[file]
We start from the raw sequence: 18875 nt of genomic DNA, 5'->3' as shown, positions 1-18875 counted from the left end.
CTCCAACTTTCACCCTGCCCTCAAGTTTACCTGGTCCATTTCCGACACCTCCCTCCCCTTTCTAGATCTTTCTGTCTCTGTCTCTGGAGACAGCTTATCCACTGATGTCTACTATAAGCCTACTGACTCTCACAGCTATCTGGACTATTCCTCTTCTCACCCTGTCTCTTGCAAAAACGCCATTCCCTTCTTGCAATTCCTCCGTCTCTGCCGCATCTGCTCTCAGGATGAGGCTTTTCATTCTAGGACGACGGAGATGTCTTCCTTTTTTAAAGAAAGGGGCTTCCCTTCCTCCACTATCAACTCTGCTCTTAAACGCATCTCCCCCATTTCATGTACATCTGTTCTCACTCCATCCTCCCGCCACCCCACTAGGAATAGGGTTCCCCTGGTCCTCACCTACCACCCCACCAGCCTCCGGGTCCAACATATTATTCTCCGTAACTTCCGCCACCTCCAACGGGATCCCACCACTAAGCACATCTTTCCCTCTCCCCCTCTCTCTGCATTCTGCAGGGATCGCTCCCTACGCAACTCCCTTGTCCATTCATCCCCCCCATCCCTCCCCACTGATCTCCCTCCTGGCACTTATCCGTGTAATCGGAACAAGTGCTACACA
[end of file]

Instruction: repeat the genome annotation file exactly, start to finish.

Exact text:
We start from the raw sequence: 18875 nt of genomic DNA, 5'->3' as shown, positions 1-18875 counted from the left end.
CTCCAACTTTCACCCTGCCCTCAAGTTTACCTGGTCCATTTCCGACACCTCCCTCCCCTTTCTAGATCTTTCTGTCTCTGTCTCTGGAGACAGCTTATCCACTGATGTCTACTATAAGCCTACTGACTCTCACAGCTATCTGGACTATTCCTCTTCTCACCCTGTCTCTTGCAAAAACGCCATTCCCTTCTTGCAATTCCTCCGTCTCTGCCGCATCTGCTCTCAGGATGAGGCTTTTCATTCTAGGACGACGGAGATGTCTTCCTTTTTTAAAGAAAGGGGCTTCCCTTCCTCCACTATCAACTCTGCTCTTAAACGCATCTCCCCCATTTCATGTACATCTGTTCTCACTCCATCCTCCCGCCACCCCACTAGGAATAGGGTTCCCCTGGTCCTCACCTACCACCCCACCAGCCTCCGGGTCCAACATATTATTCTCCGTAACTTCCGCCACCTCCAACGGGATCCCACCACTAAGCACATCTTTCCCTCTCCCCCTCTCTCTGCATTCTGCAGGGATCGCTCCCTACGCAACTCCCTTGTCCATTCATCCCCCCCATCCCTCCCCACTGATCTCCCTCCTGGCACTTATCCGTGTAATCGGAACAAGTGCTACACA